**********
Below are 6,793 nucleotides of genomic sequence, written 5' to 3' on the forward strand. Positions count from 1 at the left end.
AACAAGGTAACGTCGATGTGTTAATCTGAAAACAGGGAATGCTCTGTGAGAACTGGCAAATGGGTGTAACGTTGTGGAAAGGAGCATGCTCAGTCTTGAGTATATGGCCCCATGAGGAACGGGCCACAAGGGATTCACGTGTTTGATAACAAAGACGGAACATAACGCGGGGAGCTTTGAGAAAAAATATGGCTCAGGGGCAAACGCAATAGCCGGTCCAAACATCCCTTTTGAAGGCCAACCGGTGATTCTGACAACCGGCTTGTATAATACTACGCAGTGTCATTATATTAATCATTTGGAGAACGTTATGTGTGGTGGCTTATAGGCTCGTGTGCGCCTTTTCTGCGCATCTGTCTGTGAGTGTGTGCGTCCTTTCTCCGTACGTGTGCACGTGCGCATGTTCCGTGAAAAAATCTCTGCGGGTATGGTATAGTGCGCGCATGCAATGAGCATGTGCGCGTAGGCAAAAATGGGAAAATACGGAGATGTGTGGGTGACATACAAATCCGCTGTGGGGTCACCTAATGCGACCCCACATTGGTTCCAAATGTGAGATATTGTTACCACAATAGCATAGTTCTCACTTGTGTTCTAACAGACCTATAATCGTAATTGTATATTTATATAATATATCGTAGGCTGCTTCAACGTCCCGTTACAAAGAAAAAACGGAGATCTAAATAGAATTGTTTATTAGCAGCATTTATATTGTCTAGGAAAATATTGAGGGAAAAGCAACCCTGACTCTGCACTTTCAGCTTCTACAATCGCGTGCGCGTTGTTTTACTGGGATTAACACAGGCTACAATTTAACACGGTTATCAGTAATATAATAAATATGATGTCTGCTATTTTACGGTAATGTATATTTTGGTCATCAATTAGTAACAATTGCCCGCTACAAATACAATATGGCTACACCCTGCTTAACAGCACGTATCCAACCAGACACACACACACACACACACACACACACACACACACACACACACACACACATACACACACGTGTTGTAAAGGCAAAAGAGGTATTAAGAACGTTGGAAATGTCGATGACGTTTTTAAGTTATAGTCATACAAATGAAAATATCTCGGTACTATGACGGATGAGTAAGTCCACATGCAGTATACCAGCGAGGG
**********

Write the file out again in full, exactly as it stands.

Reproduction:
Below are 6,793 nucleotides of genomic sequence, written 5' to 3' on the forward strand. Positions count from 1 at the left end.
AACAAGGTAACGTCGATGTGTTAATCTGAAAACAGGGAATGCTCTGTGAGAACTGGCAAATGGGTGTAACGTTGTGGAAAGGAGCATGCTCAGTCTTGAGTATATGGCCCCATGAGGAACGGGCCACAAGGGATTCACGTGTTTGATAACAAAGACGGAACATAACGCGGGGAGCTTTGAGAAAAAATATGGCTCAGGGGCAAACGCAATAGCCGGTCCAAACATCCCTTTTGAAGGCCAACCGGTGATTCTGACAACCGGCTTGTATAATACTACGCAGTGTCATTATATTAATCATTTGGAGAACGTTATGTGTGGTGGCTTATAGGCTCGTGTGCGCCTTTTCTGCGCATCTGTCTGTGAGTGTGTGCGTCCTTTCTCCGTACGTGTGCACGTGCGCATGTTCCGTGAAAAAATCTCTGCGGGTATGGTATAGTGCGCGCATGCAATGAGCATGTGCGCGTAGGCAAAAATGGGAAAATACGGAGATGTGTGGGTGACATACAAATCCGCTGTGGGGTCACCTAATGCGACCCCACATTGGTTCCAAATGTGAGATATTGTTACCACAATAGCATAGTTCTCACTTGTGTTCTAACAGACCTATAATCGTAATTGTATATTTATATAATATATCGTAGGCTGCTTCAACGTCCCGTTACAAAGAAAAAACGGAGATCTAAATAGAATTGTTTATTAGCAGCATTTATATTGTCTAGGAAAATATTGAGGGAAAAGCAACCCTGACTCTGCACTTTCAGCTTCTACAATCGCGTGCGCGTTGTTTTACTGGGATTAACACAGGCTACAATTTAACACGGTTATCAGTAATATAATAAATATGATGTCTGCTATTTTACGGTAATGTATATTTTGGTCATCAATTAGTAACAATTGCCCGCTACAAATACAATATGGCTACACCCTGCTTAACAGCACGTATCCAACCAGACACACACACACACACACACACACACACACACACACACACACACACACACATACACACACGTGTTGTAAAGGCAAAAGAGGTATTAAGAACGTTGGAAATGTCGATGACGTTTTTAAGTTATAGTCATACAAATGAAAATATCTCGGTACTATGACGGATGAGTAAGTCCACATGCAGTATACCAGCGAGGG